The current average retail price of a used car in March is £17,720[1], which is up 2.3% on a year-on-year (YoY) and like-for-like basis, according to the latest data from the AutoTrader Retail Price Index,

Increasing from the 1.3% YoY increase recorded in February, it marks the first acceleration in the rate of YoY price growth in 10 months, having gradually slowed from the all-time high of 32.2% YoY in April 2022.

At a month-on-month (MoM) level, March to date is up 0.7% on February’s average prices, marking the third consecutive[2] MoM increase after the typical seasonal slowdown over the festive period. It’s well ahead of the 0.1% MoM growth recorded in both March 2022 and 2021, as well as the pre-pandemic average contraction of -0.4% MoM recorded in March between 2011 and 2019.

This positive trajectory reflects the current health of the used car market, which has maintained momentum since the start of the new year, with growth recorded in consumer demand and sales. Indeed, on Auto Trader, the volume of cross-platform visits to its marketplace so far in March is up 20% YoY, following a 19% uplift in February, and 14% in January. Reassuringly, this growth in demand is translating into used car sales, which according to Auto Trader’s sales-proxy data[3], are currently up circa 6% YoY in March.

The speed at which cars are selling is another key indicator of market health. In March, used cars are selling on average every 28 days, which is slightly slower than the near-record 25 days in February, but matches March 2022, and is faster than pre-pandemic levels.[4]

AutoTrader’s Market Health metric was positive for the second consecutive month in February, increasing 22% YoY, fuelled by the imbalance of supply and demand in the market. Due to the ongoing squeeze in supply (-12% YoY), and the growth in demand (9% YoY), Market Health for March to date is up 24%. It’s this strong level of demand in the market, coupled with the ongoing shortfall in stock, which is not only fuelling used car price growth but is also supporting a healthy and profitable sales market.

Richard Walker

Richard Walker, director of data and insights for AutoTrader, said: “As soon as we came out of the quiet festive period, we saw signs of a used car market in very robust health. The acceleration in the rate of price growth after 10 months of softening could not be a clearer barometer of the current market, which despite the wider economic and political backdrop, is going from strength to strength this year.

How well do you really know your competitors?

Access the most comprehensive Company Profiles on the market, powered by GlobalData. Save hours of research. Gain competitive edge.

Company Profile – free sample

Thank you!

Your download email will arrive shortly

Not ready to buy yet? Download a free sample

We are confident about the unique quality of our Company Profiles. However, we want you to make the most beneficial decision for your business, so we offer a free sample that you can download by submitting the below form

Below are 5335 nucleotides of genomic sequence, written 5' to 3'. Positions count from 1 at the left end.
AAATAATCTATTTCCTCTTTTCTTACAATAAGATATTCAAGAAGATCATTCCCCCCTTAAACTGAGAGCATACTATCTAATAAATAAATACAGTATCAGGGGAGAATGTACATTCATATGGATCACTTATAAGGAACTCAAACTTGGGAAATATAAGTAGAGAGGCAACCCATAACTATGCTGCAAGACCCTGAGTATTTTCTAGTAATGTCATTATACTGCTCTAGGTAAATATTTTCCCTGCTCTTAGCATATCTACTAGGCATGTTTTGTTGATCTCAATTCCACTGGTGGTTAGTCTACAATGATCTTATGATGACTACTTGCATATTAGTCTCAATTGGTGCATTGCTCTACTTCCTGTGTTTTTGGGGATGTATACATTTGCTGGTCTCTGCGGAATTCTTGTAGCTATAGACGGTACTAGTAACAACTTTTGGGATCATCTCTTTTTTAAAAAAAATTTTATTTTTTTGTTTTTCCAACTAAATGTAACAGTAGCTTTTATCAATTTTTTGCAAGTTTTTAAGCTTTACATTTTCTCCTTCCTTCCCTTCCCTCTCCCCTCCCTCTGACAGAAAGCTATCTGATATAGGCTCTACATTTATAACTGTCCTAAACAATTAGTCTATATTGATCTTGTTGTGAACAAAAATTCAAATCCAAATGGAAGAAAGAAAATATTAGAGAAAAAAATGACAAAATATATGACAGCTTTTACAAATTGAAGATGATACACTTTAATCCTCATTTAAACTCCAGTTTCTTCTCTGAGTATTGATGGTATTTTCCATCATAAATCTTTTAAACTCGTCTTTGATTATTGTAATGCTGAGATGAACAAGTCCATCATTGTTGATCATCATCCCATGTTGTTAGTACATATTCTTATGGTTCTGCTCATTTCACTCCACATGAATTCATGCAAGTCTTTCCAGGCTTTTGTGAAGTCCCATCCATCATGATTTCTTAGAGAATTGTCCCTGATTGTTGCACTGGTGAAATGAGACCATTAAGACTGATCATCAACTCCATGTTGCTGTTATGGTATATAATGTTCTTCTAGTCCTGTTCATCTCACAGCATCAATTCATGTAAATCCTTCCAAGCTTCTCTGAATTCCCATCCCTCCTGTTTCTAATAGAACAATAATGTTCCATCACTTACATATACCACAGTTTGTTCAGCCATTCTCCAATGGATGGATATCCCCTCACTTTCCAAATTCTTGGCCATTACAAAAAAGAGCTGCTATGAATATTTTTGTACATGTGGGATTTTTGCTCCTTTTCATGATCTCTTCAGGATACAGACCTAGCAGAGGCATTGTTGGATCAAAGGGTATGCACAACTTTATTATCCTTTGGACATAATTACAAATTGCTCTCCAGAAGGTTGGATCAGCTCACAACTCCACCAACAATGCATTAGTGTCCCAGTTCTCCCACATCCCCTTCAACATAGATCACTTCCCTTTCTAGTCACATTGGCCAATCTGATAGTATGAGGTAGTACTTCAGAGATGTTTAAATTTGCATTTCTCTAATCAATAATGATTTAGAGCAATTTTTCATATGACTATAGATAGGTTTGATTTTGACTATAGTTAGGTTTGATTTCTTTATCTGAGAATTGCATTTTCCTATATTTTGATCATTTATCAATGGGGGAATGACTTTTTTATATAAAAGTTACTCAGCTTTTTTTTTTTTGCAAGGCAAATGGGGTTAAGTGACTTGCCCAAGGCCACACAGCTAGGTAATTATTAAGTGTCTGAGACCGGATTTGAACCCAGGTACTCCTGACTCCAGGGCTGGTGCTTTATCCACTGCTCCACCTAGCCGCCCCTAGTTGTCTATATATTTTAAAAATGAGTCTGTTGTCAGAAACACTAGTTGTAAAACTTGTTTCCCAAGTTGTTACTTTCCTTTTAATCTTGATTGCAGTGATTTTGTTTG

By GlobalData
Visit our Privacy Policy for more information about our services, how we may use, process and share your personal data, including information of your rights in respect of your personal data and how you can unsubscribe from future marketing communications. Our services are intended for corporate subscribers and you warrant that the email address submitted is your corporate email address.

“Although growth rates may begin to soften again, with no immediate change expected in the current supply and demand dynamics, anyone predicting a fall in used car prices anytime soon will be disappointed.”

EV price drop continues

Despite the acceleration in YoY and MoM growth, average used car retail price growth is being held back by the ongoing contraction in used electric vehicle (EV) values (£33,060), which as of mid-March, are down -13% on the same period last year. In contrast, the average price of a used petrol (£16,102) and diesel (£16,236) car is up 4.3% and 2.4% respectively.

Auto Trader’s data, which is based on the broadest single view of electric vehicles in the market, shows that the drop in average used EV prices is the result of a huge overbalance of supply. Whereas traditionally fuelled vehicles are following the same trend in dynamics as the wider market, with the current supply of both used petrol and diesel cars down circa 20%[5] YoY, the rate of stock growth of used EVs has rocketed, with supply up a massive 261% YoY. And contrary to some reports that consumer interest in EVs is collapsing, on Auto Trader, levels of demand is currently up 47% on the same period last year.

The huge surge in supply is also evident at a more granular level. Since August, the iconic Nissan Leaf has seen stock levels increase by a massive 313%[6], whilst the supply of the Renault Zoe was up 235%, and the Tesla Model 3 was up 148%. This dramatic uptick is resulting in a significant softening in values – since September, one-year-old Model 3 prices have fallen around £8,000 and show no sign of slowing.

Walker added: “Despite some of the recent reports, it’s clear that consumer demand for EVs remains very robust, so it’s important that we correct the myth that consumers don’t want them and that they don’t work. With the sub-5-year-old EV parc expected to grow 62% this year, we’ll need to work together as an industry to change the narrative and we need to change it fast to avoid more than just a pothole on the road to 2030. Encouraging car buyers into used EVs through incentives, marketing and information to demystify them will be critical.”


[1] Up to 18th March 2023

2 January MoM 0.2%, February MoM 0.3%.

3 Based on the volume of stock removed from AutoTrader in March.

4 Cars took an average of 29 days to sell in March 2019

5 Petrol supply down 19.1% YoY, diesel supply down 19.7% YoY

6 As of February 2023

Super Deduction is dead, long live Full Expensing